A burial place in which the remains of a deceased person were placed with the hope that he would be remembered, especially by God.
Concerning the Greek words used to refer to a burial place or tomb, A. T. Robertson in Word Pictures in the New Testament (1932, Vol. V, p. 87) states: “Taphos (grave) presents the notion of burial (thapto, to bury) as in Matt. 23:27, mnemeion (from mnaomai, mimnesko, to remind) is a memorial (sepulchre as a monument).” Related to mne·meiʹon is the word mneʹma, which appears to have a corresponding meaning, referring also to “a memorial or record of a thing or a dead person, then a sepulchral monument, and hence a tomb.”
Such a tomb might be an excavated grave in the ground or, as was often the case among the Hebrews, might be a natural cave or a rock-cut vault. (Compare Ac 7:16 and Ge 23:19, 20.) As has been seen above, whereas the word taʹphos (grave) gives emphasis to the idea of burial, the words mneʹma (tomb) and mne·meiʹon (memorial tomb) lay stress on the thought of preserving the memory of the deceased person. These latter words, therefore, appear to carry a greater idea of permanence than taʹphos; they are related to the Latin word monumentum.
It seems evident that Jewish burial tombs were customarily built outside the cities, a major exception being those of the kings. The references to such tombs in the Christian Greek Scriptures would all appear to place them outside the cities, except the reference to David’s tomb at Acts 2:29. Being thus withdrawn and also being avoided by the Jews, because of the ceremonial uncleanness connected with them, the areas in which such tombs were located were at times the haunt of crazed or demonized persons.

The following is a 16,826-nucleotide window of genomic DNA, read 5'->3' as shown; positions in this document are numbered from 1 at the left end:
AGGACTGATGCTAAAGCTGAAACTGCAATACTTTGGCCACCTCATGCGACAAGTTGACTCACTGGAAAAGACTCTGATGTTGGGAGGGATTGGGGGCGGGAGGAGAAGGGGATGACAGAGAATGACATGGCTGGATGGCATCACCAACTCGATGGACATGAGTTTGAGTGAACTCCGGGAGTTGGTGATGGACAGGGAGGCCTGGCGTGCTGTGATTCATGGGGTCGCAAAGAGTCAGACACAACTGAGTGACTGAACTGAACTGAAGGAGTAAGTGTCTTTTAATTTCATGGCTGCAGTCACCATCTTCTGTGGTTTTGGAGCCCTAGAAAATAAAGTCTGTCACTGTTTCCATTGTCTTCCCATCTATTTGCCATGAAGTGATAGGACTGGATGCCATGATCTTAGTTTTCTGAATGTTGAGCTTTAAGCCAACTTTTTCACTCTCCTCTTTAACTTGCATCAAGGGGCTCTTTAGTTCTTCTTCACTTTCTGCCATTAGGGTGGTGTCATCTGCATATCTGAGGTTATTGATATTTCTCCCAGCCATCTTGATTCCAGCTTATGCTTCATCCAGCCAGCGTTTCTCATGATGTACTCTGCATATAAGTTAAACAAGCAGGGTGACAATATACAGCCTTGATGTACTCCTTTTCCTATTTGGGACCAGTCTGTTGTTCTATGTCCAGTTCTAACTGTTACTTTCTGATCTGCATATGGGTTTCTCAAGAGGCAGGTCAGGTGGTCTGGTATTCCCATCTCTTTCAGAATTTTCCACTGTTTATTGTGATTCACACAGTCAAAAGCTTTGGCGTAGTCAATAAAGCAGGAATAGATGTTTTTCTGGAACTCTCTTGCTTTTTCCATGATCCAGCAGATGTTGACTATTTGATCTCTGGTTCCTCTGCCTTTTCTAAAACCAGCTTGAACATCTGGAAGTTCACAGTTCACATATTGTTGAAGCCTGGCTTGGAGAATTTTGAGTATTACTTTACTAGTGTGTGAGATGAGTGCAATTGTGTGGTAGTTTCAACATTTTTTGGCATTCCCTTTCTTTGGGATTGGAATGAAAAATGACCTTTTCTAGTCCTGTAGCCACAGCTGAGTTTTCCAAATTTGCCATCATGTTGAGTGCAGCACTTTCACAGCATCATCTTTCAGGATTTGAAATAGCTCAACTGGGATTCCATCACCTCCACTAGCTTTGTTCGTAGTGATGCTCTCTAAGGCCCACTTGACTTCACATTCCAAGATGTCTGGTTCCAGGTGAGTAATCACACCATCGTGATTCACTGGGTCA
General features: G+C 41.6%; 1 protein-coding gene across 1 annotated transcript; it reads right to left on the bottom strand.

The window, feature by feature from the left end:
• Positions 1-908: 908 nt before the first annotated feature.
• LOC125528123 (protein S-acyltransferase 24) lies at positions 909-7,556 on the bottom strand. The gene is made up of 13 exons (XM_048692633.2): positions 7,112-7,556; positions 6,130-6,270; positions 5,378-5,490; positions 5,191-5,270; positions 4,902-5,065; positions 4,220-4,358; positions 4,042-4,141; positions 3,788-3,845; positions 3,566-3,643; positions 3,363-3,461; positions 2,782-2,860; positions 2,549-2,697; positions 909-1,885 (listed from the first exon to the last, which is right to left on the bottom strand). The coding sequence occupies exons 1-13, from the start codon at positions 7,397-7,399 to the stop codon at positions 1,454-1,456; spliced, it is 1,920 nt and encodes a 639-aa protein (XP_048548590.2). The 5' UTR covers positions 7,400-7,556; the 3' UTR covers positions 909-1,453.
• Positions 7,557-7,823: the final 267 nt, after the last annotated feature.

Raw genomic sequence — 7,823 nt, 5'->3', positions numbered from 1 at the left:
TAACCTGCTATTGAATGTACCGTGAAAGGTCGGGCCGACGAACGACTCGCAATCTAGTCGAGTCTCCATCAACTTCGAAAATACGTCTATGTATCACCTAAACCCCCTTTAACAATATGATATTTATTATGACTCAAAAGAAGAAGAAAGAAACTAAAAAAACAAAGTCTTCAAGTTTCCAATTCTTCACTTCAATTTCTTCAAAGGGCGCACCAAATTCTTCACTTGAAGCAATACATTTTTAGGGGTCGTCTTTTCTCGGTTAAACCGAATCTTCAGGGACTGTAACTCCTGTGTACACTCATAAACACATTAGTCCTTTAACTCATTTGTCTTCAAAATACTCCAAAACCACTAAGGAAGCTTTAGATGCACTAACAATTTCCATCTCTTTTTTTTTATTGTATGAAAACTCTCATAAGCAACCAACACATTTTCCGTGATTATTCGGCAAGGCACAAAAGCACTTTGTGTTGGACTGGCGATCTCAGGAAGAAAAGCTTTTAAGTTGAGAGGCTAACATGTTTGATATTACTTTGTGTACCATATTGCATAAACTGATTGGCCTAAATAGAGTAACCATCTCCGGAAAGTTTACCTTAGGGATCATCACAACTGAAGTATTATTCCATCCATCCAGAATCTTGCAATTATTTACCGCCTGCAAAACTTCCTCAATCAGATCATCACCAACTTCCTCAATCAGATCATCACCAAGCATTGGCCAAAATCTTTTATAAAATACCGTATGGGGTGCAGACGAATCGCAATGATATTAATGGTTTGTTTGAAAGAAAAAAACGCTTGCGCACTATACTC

Not Ornate. While serving as a remembrance of the deceased person, the Jewish memorial tombs in general do not appear to have been ornate or ostentatious. Some were so unpretentious and inconspicuous that men might walk upon them without being aware of it. (Lu 11:44) Although it was the custom of the pagan peoples around them to make their tombs as lavish as their circumstances allowed, the early Jewish tombs that have been found are notable for their simplicity. This was because the Jews’ worship allowed no veneration of the dead and did not foster any ideas of a conscious existence after death in a spirit world, ideas such as those held by the Egyptians, Canaanites, and Babylonians. Thus, while many critics make the claim that the worship of the nation of Israel was, from early times, syncretistic, that is, resulting from the union of conflicting beliefs and having developed by the addition of tenets and practices from earlier religions, the fundamental resistance to such religious corruption is evidenced once again in the plainness of their tombs. Deviations, however, did occur. Jesus shows that in his day it was the practice of the scribes and Pharisees to decorate the memorial tombs of the prophets and others. (Mt 23:29, 30) Under Greek and Roman influence, the tendency among the wealthy at that time was toward more pretentious tombs.